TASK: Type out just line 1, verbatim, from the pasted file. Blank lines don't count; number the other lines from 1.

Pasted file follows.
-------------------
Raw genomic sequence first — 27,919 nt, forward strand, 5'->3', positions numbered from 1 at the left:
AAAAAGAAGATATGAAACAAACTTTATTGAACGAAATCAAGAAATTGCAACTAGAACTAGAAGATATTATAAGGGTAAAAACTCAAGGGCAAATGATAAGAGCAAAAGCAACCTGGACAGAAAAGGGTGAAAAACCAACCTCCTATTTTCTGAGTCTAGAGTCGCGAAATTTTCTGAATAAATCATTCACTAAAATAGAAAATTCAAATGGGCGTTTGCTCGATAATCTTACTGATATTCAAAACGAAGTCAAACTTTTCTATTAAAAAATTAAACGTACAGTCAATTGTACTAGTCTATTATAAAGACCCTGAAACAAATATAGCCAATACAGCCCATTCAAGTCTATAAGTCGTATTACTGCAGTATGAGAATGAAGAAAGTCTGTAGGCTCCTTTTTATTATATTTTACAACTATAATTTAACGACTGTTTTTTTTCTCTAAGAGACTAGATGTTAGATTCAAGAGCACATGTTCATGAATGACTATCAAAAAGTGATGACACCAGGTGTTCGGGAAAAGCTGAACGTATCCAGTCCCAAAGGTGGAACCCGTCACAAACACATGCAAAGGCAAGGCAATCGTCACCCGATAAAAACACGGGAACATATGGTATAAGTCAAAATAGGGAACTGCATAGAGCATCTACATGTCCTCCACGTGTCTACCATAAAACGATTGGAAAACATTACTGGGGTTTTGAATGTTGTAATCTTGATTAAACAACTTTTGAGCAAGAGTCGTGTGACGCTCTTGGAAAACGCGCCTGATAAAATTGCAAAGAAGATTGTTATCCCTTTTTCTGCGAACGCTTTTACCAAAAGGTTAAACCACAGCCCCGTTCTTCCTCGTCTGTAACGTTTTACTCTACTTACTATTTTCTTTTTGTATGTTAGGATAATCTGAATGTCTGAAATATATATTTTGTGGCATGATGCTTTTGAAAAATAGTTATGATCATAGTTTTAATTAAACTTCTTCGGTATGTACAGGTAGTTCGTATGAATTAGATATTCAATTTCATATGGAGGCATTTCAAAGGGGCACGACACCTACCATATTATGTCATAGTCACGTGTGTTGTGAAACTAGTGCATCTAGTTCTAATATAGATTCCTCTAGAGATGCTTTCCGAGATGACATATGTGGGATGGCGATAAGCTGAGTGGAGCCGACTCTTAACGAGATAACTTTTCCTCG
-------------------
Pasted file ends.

Raw genomic sequence first — 27,919 nt, forward strand, 5'->3', positions numbered from 1 at the left: